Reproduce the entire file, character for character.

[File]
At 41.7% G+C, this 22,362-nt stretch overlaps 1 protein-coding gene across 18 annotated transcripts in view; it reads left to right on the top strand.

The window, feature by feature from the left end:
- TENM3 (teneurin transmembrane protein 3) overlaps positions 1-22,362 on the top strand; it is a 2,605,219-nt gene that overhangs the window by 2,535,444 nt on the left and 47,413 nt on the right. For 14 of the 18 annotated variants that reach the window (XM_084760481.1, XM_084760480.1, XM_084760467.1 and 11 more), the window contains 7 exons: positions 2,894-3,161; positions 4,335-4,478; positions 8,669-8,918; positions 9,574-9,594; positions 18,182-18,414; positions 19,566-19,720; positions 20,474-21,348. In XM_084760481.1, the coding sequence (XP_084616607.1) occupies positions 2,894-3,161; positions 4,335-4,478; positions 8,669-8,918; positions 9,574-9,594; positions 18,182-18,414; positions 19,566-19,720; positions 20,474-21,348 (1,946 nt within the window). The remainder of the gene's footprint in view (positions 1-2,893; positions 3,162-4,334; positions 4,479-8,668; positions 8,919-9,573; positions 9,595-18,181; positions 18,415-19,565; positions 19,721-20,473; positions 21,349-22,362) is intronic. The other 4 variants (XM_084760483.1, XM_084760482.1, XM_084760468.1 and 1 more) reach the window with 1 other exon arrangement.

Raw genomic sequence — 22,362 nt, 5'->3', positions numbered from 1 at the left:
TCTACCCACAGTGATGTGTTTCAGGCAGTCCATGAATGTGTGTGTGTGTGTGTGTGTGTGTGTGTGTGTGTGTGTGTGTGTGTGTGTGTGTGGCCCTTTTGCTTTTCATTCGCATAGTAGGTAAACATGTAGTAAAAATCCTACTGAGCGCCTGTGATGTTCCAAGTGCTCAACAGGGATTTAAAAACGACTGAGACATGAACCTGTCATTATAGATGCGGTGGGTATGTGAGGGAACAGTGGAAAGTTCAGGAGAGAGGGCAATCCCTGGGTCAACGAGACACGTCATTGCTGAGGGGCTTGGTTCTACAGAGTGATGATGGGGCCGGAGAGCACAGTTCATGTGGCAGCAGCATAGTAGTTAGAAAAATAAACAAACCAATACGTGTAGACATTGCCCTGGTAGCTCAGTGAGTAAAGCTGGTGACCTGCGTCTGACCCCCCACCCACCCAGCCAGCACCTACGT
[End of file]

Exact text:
At 41.7% G+C, this 22,362-nt stretch overlaps 1 protein-coding gene across 18 annotated transcripts in view; it reads left to right on the top strand.

The window, feature by feature from the left end:
- TENM3 (teneurin transmembrane protein 3) overlaps positions 1-22,362 on the top strand; it is a 2,605,219-nt gene that overhangs the window by 2,535,444 nt on the left and 47,413 nt on the right. For 14 of the 18 annotated variants that reach the window (XM_084760481.1, XM_084760480.1, XM_084760467.1 and 11 more), the window contains 7 exons: positions 2,894-3,161; positions 4,335-4,478; positions 8,669-8,918; positions 9,574-9,594; positions 18,182-18,414; positions 19,566-19,720; positions 20,474-21,348. In XM_084760481.1, the coding sequence (XP_084616607.1) occupies positions 2,894-3,161; positions 4,335-4,478; positions 8,669-8,918; positions 9,574-9,594; positions 18,182-18,414; positions 19,566-19,720; positions 20,474-21,348 (1,946 nt within the window). The remainder of the gene's footprint in view (positions 1-2,893; positions 3,162-4,334; positions 4,479-8,668; positions 8,919-9,573; positions 9,595-18,181; positions 18,415-19,565; positions 19,721-20,473; positions 21,349-22,362) is intronic. The other 4 variants (XM_084760483.1, XM_084760482.1, XM_084760468.1 and 1 more) reach the window with 1 other exon arrangement.

Raw genomic sequence — 22,362 nt, 5'->3', positions numbered from 1 at the left:
TCTACCCACAGTGATGTGTTTCAGGCAGTCCATGAATGTGTGTGTGTGTGTGTGTGTGTGTGTGTGTGTGTGTGTGTGTGTGTGTGTGTGTGGCCCTTTTGCTTTTCATTCGCATAGTAGGTAAACATGTAGTAAAAATCCTACTGAGCGCCTGTGATGTTCCAAGTGCTCAACAGGGATTTAAAAACGACTGAGACATGAACCTGTCATTATAGATGCGGTGGGTATGTGAGGGAACAGTGGAAAGTTCAGGAGAGAGGGCAATCCCTGGGTCAACGAGACACGTCATTGCTGAGGGGCTTGGTTCTACAGAGTGATGATGGGGCCGGAGAGCACAGTTCATGTGGCAGCAGCATAGTAGTTAGAAAAATAAACAAACCAATACGTGTAGACATTGCCCTGGTAGCTCAGTGAGTAAAGCTGGTGACCTGCGTCTGACCCCCCACCCACCCAGCCAGCACCTACGT